Traveler holding their passport over a counter

Your passport is your license to travel. It enables you to enter other countries and return to the U.S. Obtaining a passport is a straightforward process, but there are a few things you need to get a passport. Below you’ll find information about passport requirements so you can roam.

Who needs a passport?

All U.S. citizens, even infants, need a passport to travel outside the country by air. Children under age 16 need the consent of both parents, and they must apply for a passport in person with their parents to have the application co-signed. So if you’re taking a family trip abroad, make sure everyone has a passport.

Length of application process 

You will want to allow at least four to six weeks to get your passport processed, so it’s best to apply for one well in advance of any travel plans. But if you need a passport right away, you can pay a fee to expedite the application process, which will take about two to three weeks. You may also be able to obtain a passport even sooner in the event of an emergency.

Necessary application documents

  • Your first step toward obtaining a passport is to fill out the U.S. State Department’s form DS-11: Application for a U.S. Passport. You can download the form online, but you must present it in person at a passport agency or passport acceptance facility, along with several other documents. You will need:
  • Proof of U.S. citizenship: A U.S. birth certificate, Consular Report of Birth Abroad or Certification of Birth, Certificate of Naturalization, or Certificate of Citizenship are all acceptable documents.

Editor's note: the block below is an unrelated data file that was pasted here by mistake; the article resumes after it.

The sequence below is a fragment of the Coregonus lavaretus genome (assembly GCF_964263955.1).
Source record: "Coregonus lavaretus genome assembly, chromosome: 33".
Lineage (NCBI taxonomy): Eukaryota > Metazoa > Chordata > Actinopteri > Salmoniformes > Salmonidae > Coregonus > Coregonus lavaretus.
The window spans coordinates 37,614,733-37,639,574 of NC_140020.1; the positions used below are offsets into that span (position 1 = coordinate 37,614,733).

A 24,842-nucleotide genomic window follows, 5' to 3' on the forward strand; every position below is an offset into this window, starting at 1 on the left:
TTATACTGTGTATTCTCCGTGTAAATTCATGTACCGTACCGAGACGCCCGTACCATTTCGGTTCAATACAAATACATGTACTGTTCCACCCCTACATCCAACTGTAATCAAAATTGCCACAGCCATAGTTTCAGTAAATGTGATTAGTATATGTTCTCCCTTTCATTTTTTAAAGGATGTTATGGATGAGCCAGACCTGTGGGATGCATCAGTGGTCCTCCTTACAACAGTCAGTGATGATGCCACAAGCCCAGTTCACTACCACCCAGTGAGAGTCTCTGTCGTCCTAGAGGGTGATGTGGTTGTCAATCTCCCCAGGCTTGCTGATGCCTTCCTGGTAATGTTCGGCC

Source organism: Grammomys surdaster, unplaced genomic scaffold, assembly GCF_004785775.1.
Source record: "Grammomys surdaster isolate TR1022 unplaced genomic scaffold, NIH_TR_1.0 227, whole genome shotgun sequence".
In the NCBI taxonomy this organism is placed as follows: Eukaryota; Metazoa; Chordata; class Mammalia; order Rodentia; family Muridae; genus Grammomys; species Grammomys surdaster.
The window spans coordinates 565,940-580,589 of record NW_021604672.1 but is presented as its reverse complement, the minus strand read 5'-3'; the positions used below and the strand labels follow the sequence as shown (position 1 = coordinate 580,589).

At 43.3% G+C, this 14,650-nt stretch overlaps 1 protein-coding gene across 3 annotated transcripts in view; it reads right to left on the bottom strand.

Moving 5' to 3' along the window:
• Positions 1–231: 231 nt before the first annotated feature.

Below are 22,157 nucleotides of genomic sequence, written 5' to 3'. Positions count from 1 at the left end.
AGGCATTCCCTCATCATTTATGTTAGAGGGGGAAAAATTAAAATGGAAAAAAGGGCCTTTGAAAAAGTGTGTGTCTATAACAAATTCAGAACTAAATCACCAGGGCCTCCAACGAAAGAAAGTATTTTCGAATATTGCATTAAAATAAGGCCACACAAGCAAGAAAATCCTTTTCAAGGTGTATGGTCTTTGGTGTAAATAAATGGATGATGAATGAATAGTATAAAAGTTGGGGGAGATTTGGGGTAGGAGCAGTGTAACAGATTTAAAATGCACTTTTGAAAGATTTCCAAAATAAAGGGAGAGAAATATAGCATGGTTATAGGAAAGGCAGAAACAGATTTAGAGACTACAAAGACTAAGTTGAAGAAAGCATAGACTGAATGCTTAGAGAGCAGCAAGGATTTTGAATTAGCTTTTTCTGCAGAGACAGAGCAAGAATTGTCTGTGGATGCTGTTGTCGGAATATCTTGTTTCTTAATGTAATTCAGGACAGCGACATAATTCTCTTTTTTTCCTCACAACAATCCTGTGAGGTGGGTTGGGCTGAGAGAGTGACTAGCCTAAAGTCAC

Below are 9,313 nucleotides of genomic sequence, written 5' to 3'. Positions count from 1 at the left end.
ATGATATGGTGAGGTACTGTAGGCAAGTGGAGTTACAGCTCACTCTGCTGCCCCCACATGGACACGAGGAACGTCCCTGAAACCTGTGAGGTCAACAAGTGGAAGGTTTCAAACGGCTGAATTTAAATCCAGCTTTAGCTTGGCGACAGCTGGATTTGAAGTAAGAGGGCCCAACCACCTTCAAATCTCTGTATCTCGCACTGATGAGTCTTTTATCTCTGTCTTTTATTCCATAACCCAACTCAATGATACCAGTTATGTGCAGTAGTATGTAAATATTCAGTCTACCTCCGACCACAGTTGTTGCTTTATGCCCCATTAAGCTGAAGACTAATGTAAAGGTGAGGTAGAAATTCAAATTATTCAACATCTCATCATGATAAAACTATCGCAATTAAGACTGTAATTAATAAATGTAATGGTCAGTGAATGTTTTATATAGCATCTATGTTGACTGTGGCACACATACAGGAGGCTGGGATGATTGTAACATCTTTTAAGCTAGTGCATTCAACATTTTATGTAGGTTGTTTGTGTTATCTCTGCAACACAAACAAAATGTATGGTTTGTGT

• Photo ID: A driver’s license, government-issued ID, military ID, Certificate of Naturalization, or previously issued passport (if you are applying for a new one) are all acceptable forms of ID.
  • Photocopy of front and back of photo ID
  • Passport photo
  • Passport fees

If you can’t provide a primary form of identification, you must submit as many secondary documents as you have available. Secondary forms of identification include:

Applicants with dual citizenship need a U.S. passport to enter and leave the country, and they may also be required to use a foreign passport to enter and leave the country for which they share citizenship.

Disqualifying factors for passport approval

In most cases, applying for a passport comes with few caveats, as long as you’ve followed all rules and procedures. However, certain factors can invalidate a passport application including:

  • Outstanding child support payment
  • Federal loans or debts
  • Felony drug convictions
  • Arrest warrants

Obtaining a passport may seem like a drawn-out process, but it’s simple if you take it step by step and meet all the requirements for a passport. Make a checklist of the tasks you need to complete and keep your upcoming travel plans in mind.

Once you’ve ensured that you will be able to travel to other countries, ensure that you are covered if the unexpected happens before or during your trip. Find out how travel insurance can protect you and your travel plans.

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